The Sunwise Turn
The Sunwise Turn, A Modern Bookshop was a bookshop in New York City that served as a literary salon and gathering-place for F. Scott Fitzgerald, Alfred Kreymborg, Maxwell Bodenheim, Peggy Guggenheim (an intern in 1920), Theodore Dreiser, Robert Frost, Harold Loeb, John Dos Passos and others. It was founded by Madge Jenison and Mary Horgan Mowbray-Clarke in 1916, and operated until 1927. As such, it is one of the first bookshops in America to be owned and operated by women. Its papers — those of its founders and of the bookshop itself — are held by the Harry Ransom Center at the University of Texas at Austin.
The bookshop showed art as well as books; Guggenheim credited the shop with spurring her love of collecting.
In addition to acting as an exhibition and performance space, the shop published five illustrated poetry broadsides and at least ten books between 1916 - 1923.
The broadsides were the first publishing venture undertaken by the shop, and each paired an artist with a poet. Issued sequentially in 1916, the broadside series featured poems and hand-colored drawings:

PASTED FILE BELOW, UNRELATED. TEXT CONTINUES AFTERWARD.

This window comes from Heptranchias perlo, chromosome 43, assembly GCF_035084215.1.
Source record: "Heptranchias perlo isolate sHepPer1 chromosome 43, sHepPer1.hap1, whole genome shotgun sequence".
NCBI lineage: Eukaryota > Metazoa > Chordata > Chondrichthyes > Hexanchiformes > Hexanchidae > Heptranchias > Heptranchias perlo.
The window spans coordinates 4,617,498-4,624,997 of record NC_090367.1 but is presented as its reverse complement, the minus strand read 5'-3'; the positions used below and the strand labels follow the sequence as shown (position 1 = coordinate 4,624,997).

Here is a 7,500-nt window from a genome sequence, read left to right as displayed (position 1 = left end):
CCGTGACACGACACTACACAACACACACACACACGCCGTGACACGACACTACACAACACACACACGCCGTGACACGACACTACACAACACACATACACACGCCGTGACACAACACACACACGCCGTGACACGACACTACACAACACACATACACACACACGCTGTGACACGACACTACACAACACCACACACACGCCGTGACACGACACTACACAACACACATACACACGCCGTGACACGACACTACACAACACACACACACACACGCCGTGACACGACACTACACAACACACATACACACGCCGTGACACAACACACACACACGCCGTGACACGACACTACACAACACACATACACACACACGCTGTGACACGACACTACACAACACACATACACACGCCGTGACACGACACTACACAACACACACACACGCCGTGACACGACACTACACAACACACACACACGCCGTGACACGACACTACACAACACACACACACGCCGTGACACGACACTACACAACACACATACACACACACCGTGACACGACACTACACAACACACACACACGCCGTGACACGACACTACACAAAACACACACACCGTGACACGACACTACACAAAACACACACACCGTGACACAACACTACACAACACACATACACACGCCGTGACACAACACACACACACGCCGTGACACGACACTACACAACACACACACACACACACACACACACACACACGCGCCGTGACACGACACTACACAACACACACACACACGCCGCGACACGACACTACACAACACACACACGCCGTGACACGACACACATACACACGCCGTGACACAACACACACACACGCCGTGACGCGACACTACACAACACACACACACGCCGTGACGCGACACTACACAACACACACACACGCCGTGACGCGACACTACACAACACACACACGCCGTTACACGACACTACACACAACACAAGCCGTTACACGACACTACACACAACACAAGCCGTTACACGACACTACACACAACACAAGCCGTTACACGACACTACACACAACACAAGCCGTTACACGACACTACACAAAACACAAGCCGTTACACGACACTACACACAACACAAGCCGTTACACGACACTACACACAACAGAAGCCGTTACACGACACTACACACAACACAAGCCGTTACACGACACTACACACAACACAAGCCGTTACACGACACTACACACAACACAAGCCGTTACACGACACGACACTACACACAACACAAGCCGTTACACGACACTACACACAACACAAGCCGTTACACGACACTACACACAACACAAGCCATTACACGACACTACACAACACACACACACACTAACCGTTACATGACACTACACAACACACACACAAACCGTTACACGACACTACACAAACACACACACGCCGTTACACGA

- "Ballads for Sale" by Amy Lowell ; drawing by Walt Kuhn
- "The Scientist" by Gladys Cromwell ; drawing by John Frederick Mowbray-Clarke
- "Cow of Curses" by Amy Murray ; drawing by Amy Murray
- "The Bird Seller Praises his Bird of Paradise" by Padraic Colum ; drawing by Herbert Crowley
- "Chariots" by Witter Bynner ; drawing by Howard Coluzzi.
The Sunwise Turn pioneered the publication of Indian contemporary writing in America with two collections by Ananda Coomaraswamy "The Dance of Siva: Fourteen Indian Essays" and "Prayers and Epigrams."
The initial location was 2 East 31st Street; in 1919 the shop moved to the Yale Club building at 51 East 44th Street, where it remained until it closed in 1927. Mowbray-Clarke, with the help of Harold and Marjorie Content Loeb, bought Jenison out in 1919/1920. (Jenison would go on to publish an account of the shop's early years, Sunwise Turn: A Human Comedy of Bookselling [E.P. Dutton, 1923]). When in 1927 it proved to be insolvent, Mowbray-Clarke sold the firm with its stock to Doubleday, Page & Co. for $5,000.
- Ohta, Yukie. "New York Bound Books · The Sunwise Turn: The Modern Bookshop". Newyorkboundbookstore.com. Retrieved 5 March 2019.
- Ted Bishop, "The Sunwise Turn and the Social Space of the Bookshop" in The Rise of the Modernist Bookshop, ed. Huw Osborne. London: Routledge, 2015
- "The Sunwise Turn/Mary Mowbray-Clarke Papers An Inventory of Records at the Harry Ransom Center". Norman.hrc.utexas.edu. Retrieved 5 March 2019.
- Dearborn, Mary V. (2004). Mistress of modernism: the life of Peggy Guggenheim. Boston: Houghton Mifflin. pp. 34–35.